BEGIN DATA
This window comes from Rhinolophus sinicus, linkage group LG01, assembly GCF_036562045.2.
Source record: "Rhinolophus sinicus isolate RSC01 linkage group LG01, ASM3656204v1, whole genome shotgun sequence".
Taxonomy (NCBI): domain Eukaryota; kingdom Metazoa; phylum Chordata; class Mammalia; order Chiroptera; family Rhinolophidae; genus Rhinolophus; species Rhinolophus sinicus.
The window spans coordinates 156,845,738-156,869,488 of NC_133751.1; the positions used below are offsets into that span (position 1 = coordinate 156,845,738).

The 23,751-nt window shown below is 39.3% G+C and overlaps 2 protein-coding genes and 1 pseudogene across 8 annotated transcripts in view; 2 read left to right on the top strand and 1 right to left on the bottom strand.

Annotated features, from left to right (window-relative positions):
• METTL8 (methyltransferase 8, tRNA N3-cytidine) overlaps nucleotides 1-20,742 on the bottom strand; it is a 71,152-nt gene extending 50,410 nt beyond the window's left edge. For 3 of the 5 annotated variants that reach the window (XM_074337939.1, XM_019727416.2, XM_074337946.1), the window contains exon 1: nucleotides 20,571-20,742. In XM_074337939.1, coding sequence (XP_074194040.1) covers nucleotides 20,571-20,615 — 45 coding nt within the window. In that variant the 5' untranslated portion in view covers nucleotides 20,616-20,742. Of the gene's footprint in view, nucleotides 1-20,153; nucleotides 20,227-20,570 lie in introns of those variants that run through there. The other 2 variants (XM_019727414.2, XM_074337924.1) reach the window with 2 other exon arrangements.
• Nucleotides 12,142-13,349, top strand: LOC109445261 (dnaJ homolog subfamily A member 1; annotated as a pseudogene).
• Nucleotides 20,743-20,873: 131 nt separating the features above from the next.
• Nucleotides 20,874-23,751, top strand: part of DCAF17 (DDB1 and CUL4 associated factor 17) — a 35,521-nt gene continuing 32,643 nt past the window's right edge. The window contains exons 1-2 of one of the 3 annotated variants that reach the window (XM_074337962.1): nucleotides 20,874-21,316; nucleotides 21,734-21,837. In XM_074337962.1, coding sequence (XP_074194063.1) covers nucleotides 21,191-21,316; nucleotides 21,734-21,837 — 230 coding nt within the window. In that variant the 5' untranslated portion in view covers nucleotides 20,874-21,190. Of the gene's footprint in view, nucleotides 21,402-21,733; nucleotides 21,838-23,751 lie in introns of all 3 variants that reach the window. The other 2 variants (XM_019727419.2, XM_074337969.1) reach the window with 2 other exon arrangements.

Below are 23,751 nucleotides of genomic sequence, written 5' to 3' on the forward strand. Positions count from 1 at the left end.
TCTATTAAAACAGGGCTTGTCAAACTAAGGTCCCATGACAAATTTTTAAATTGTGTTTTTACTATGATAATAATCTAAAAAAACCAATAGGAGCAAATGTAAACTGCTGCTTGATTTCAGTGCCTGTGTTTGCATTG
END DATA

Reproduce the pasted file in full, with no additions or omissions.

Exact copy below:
This window comes from Rhinolophus sinicus, linkage group LG01, assembly GCF_036562045.2.
Source record: "Rhinolophus sinicus isolate RSC01 linkage group LG01, ASM3656204v1, whole genome shotgun sequence".
Taxonomy (NCBI): domain Eukaryota; kingdom Metazoa; phylum Chordata; class Mammalia; order Chiroptera; family Rhinolophidae; genus Rhinolophus; species Rhinolophus sinicus.
The window spans coordinates 156,845,738-156,869,488 of NC_133751.1; the positions used below are offsets into that span (position 1 = coordinate 156,845,738).

The 23,751-nt window shown below is 39.3% G+C and overlaps 2 protein-coding genes and 1 pseudogene across 8 annotated transcripts in view; 2 read left to right on the top strand and 1 right to left on the bottom strand.

Annotated features, from left to right (window-relative positions):
• METTL8 (methyltransferase 8, tRNA N3-cytidine) overlaps nucleotides 1-20,742 on the bottom strand; it is a 71,152-nt gene extending 50,410 nt beyond the window's left edge. For 3 of the 5 annotated variants that reach the window (XM_074337939.1, XM_019727416.2, XM_074337946.1), the window contains exon 1: nucleotides 20,571-20,742. In XM_074337939.1, coding sequence (XP_074194040.1) covers nucleotides 20,571-20,615 — 45 coding nt within the window. In that variant the 5' untranslated portion in view covers nucleotides 20,616-20,742. Of the gene's footprint in view, nucleotides 1-20,153; nucleotides 20,227-20,570 lie in introns of those variants that run through there. The other 2 variants (XM_019727414.2, XM_074337924.1) reach the window with 2 other exon arrangements.
• Nucleotides 12,142-13,349, top strand: LOC109445261 (dnaJ homolog subfamily A member 1; annotated as a pseudogene).
• Nucleotides 20,743-20,873: 131 nt separating the features above from the next.
• Nucleotides 20,874-23,751, top strand: part of DCAF17 (DDB1 and CUL4 associated factor 17) — a 35,521-nt gene continuing 32,643 nt past the window's right edge. The window contains exons 1-2 of one of the 3 annotated variants that reach the window (XM_074337962.1): nucleotides 20,874-21,316; nucleotides 21,734-21,837. In XM_074337962.1, coding sequence (XP_074194063.1) covers nucleotides 21,191-21,316; nucleotides 21,734-21,837 — 230 coding nt within the window. In that variant the 5' untranslated portion in view covers nucleotides 20,874-21,190. Of the gene's footprint in view, nucleotides 21,402-21,733; nucleotides 21,838-23,751 lie in introns of all 3 variants that reach the window. The other 2 variants (XM_019727419.2, XM_074337969.1) reach the window with 2 other exon arrangements.

Below are 23,751 nucleotides of genomic sequence, written 5' to 3' on the forward strand. Positions count from 1 at the left end.
TCTATTAAAACAGGGCTTGTCAAACTAAGGTCCCATGACAAATTTTTAAATTGTGTTTTTACTATGATAATAATCTAAAAAAACCAATAGGAGCAAATGTAAACTGCTGCTTGATTTCAGTGCCTGTGTTTGCATTG